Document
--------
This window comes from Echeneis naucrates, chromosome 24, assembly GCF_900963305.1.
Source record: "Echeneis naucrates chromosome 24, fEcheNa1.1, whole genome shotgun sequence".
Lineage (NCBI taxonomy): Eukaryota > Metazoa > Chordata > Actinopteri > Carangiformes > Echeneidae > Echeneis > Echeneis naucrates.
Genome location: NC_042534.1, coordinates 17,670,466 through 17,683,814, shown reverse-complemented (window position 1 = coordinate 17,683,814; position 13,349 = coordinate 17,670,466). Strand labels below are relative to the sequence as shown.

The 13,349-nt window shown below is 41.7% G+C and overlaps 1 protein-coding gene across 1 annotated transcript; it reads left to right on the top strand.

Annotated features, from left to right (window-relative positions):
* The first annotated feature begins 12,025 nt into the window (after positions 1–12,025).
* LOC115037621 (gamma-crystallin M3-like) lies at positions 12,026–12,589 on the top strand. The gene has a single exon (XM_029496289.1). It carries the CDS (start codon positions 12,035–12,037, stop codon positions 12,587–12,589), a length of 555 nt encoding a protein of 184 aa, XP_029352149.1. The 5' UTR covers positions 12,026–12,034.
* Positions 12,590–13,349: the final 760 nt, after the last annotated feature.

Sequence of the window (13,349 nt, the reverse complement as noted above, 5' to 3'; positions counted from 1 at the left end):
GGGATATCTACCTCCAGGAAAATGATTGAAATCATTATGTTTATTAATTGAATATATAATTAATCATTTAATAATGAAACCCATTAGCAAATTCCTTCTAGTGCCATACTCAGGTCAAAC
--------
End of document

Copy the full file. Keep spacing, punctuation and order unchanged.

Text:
This window comes from Echeneis naucrates, chromosome 24, assembly GCF_900963305.1.
Source record: "Echeneis naucrates chromosome 24, fEcheNa1.1, whole genome shotgun sequence".
Lineage (NCBI taxonomy): Eukaryota > Metazoa > Chordata > Actinopteri > Carangiformes > Echeneidae > Echeneis > Echeneis naucrates.
Genome location: NC_042534.1, coordinates 17,670,466 through 17,683,814, shown reverse-complemented (window position 1 = coordinate 17,683,814; position 13,349 = coordinate 17,670,466). Strand labels below are relative to the sequence as shown.

The 13,349-nt window shown below is 41.7% G+C and overlaps 1 protein-coding gene across 1 annotated transcript; it reads left to right on the top strand.

Annotated features, from left to right (window-relative positions):
* The first annotated feature begins 12,025 nt into the window (after positions 1–12,025).
* LOC115037621 (gamma-crystallin M3-like) lies at positions 12,026–12,589 on the top strand. The gene has a single exon (XM_029496289.1). It carries the CDS (start codon positions 12,035–12,037, stop codon positions 12,587–12,589), a length of 555 nt encoding a protein of 184 aa, XP_029352149.1. The 5' UTR covers positions 12,026–12,034.
* Positions 12,590–13,349: the final 760 nt, after the last annotated feature.

Sequence of the window (13,349 nt, the reverse complement as noted above, 5' to 3'; positions counted from 1 at the left end):
GGGATATCTACCTCCAGGAAAATGATTGAAATCATTATGTTTATTAATTGAATATATAATTAATCATTTAATAATGAAACCCATTAGCAAATTCCTTCTAGTGCCATACTCAGGTCAAAC